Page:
Mumbai, August 14: State Bank of India (SBIN), the nation's largest lender, said first-quarter profit fell 46 percent, a bigger slide than analysts expected, as it set aside more funds for bad loans in a slowing economy.
Net income declined to 15.84 billion rupees ($348 million) for the three months ended June 30, from a record 29.14 billion rupees a year earlier, the bank said in a filing to the Bombay Stock Exchange today. That compared with the 20.2 billion rupee median of 26 estimates compiled by Bloomberg. The lender reported a 99 percent plunge in profit in the quarter ended March after it increased provisions.
“The increase in bad loans is an indication of the overall stress in the economy,” Chairman Pratip Chaudhuri told reporters in New Delhi today.
The profit drop may hamper efforts by Chaudhuri, who took the helm in April, to make State Bank one of the world's top 50 lenders by assets during his tenure. Loan growth this year may slow after the central bank raised borrowing costs 11 times since the start of 2010 in an economy forecast to slow to 8 percent for the year ending March 31.
Bad loans increased to 3.52 percent of total advances in the quarter from 3.14 percent a year earlier, while the net interest margin, a measure of lending profitability, improved to 3.62 percent from 3.18 percent, the lender said in a statement today.
“We think that the earnings of Indian banks will continue to come under pressure for the next two to three quarters” as loan growth slows, Kristine Li, chief financial credit strategist at Royal Bank of Scotland Group Plc in Singapore, said in a note on Aug. 4. The “underlying asset quality may deteriorate as growth slows and interest rates stay high.”
Shares of State Bank fell 2.2 percent yesterday to end the week at 2,197 rupees. The shares have declined 22 percent this year, exceeding the 13 percent slip in India's 14-stock Bankex Index and the 18 percent drop in rival ICICI Bank Ltd. The state-run lender is ranked No. 69 among the world's biggest banks by assets, according to data compiled by Bloomberg.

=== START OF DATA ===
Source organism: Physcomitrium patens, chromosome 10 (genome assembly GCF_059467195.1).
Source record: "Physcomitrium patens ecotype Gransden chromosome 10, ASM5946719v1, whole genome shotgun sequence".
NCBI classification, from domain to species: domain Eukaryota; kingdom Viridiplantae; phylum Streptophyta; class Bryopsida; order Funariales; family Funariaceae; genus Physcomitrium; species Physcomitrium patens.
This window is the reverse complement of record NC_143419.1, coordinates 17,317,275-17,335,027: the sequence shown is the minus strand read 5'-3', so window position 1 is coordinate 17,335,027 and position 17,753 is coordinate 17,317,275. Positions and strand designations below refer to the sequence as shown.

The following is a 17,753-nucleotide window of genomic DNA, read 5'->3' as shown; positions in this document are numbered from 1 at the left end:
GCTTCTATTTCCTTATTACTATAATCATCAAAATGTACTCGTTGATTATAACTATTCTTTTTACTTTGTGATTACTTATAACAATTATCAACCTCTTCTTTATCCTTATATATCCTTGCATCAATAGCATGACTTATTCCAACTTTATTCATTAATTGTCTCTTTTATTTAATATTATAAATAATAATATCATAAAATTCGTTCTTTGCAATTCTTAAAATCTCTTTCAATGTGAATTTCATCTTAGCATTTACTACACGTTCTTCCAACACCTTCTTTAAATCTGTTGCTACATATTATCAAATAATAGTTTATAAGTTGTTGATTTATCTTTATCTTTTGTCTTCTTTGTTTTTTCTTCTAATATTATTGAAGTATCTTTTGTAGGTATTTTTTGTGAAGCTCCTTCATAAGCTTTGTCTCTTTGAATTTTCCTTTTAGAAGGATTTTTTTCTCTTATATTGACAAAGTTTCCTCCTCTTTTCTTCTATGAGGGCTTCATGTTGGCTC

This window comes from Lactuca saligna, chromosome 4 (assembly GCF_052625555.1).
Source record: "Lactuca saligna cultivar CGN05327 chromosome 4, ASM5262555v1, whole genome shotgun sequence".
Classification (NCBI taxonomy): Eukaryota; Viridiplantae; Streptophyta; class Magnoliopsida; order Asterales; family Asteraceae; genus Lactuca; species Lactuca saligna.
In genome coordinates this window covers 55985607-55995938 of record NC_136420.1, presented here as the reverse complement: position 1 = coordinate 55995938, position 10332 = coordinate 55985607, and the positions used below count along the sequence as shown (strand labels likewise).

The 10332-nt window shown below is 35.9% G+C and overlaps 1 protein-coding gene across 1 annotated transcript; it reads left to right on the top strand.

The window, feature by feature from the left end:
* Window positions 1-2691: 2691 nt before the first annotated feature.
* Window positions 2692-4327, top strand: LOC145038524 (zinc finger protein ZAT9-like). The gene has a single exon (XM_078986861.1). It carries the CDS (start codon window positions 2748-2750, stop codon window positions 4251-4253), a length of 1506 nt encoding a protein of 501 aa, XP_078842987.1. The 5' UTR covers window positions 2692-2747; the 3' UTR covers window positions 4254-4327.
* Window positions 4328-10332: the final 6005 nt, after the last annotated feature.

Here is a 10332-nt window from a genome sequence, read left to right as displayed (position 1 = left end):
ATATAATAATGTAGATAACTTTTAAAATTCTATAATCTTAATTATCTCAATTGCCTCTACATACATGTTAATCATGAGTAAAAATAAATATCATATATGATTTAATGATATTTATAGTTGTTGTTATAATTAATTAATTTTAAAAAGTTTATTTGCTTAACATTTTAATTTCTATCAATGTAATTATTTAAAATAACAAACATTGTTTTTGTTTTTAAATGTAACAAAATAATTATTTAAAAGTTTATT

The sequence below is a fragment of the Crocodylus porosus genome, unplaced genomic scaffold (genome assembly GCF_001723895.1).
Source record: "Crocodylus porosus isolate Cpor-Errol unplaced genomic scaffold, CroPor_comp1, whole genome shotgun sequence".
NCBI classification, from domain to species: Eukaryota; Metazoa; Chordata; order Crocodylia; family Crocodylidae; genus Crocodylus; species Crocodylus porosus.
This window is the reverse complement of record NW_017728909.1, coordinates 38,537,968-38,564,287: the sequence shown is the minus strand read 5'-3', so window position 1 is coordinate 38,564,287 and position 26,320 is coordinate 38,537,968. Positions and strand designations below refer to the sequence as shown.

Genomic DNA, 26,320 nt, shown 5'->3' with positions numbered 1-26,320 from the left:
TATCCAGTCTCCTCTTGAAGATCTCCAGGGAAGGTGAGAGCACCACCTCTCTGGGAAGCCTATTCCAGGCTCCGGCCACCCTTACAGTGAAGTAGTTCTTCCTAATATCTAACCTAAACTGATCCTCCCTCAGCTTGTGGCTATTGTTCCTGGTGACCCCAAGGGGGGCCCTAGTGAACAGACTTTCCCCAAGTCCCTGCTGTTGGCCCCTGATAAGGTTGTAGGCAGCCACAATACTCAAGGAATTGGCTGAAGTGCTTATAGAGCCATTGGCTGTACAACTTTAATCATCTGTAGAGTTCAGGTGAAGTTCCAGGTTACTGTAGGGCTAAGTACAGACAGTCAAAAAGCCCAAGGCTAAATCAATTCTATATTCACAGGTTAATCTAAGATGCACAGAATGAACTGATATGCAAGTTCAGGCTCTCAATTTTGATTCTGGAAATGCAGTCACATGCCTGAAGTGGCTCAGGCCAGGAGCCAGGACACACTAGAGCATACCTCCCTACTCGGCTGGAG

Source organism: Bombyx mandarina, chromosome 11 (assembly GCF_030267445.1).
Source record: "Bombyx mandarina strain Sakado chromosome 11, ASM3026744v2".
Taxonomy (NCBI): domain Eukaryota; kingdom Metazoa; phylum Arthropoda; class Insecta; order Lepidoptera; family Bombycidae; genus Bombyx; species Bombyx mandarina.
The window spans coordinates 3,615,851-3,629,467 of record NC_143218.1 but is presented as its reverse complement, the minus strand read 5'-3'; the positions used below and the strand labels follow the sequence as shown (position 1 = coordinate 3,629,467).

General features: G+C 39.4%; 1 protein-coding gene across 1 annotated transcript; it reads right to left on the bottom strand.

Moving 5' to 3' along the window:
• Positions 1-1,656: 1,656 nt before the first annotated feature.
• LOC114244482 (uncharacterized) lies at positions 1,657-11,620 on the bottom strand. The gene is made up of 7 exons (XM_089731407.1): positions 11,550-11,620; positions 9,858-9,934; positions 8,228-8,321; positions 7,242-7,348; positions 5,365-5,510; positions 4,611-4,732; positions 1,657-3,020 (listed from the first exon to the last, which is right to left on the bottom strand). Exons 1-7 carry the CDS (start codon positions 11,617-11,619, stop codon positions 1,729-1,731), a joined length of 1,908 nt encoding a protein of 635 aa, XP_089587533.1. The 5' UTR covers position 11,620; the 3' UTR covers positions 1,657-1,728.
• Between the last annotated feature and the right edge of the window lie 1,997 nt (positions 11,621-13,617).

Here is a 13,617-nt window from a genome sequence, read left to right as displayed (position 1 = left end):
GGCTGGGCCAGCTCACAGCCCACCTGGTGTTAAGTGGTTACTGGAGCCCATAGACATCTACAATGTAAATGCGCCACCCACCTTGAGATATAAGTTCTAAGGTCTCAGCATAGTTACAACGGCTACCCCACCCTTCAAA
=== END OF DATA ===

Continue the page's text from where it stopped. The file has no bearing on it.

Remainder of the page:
State Bank said in May net income for the fourth quarter that ended in March fell to 208.8 million rupees, triggering the biggest one-day drop in its stock in almost two years, after the lender increased provisions for bad loans and other contingencies by 77 percent to 41.6 billion rupees.
The Reserve Bank of India raised rates last month for the 11th time since the start of last year to curb inflation that quickened to 9.44 percent in June from 9.06 percent in May.
Reserve Bank Governor Duvvuri Subbarao also cut the projection for bank credit growth to 18 percent from 19 percent for the year ending March 2012 in his policy review on July 26.
He maintained his forecast for economic expansion of 8 percent for the year ending March 31, compared with 8.5 percent in the previous 12 months.
“We have started to see the impact of high interest rates on loan demand in India,” Li of Royal Bank of Scotland Group said. “Given high interest rates and lower economic growth, we expect to see weaker loan demand for the rest of this” fiscal year.
State Bank increased provisions for bad loans and other contingencies by 75.73 percent to 56.6 billion rupees, according to today's statement.
India's central bank asked lenders on May 3 to set aside more funds to cover bad loans and double provisions for restructured debt as it sought to curtail risks tied to defaults by borrowers.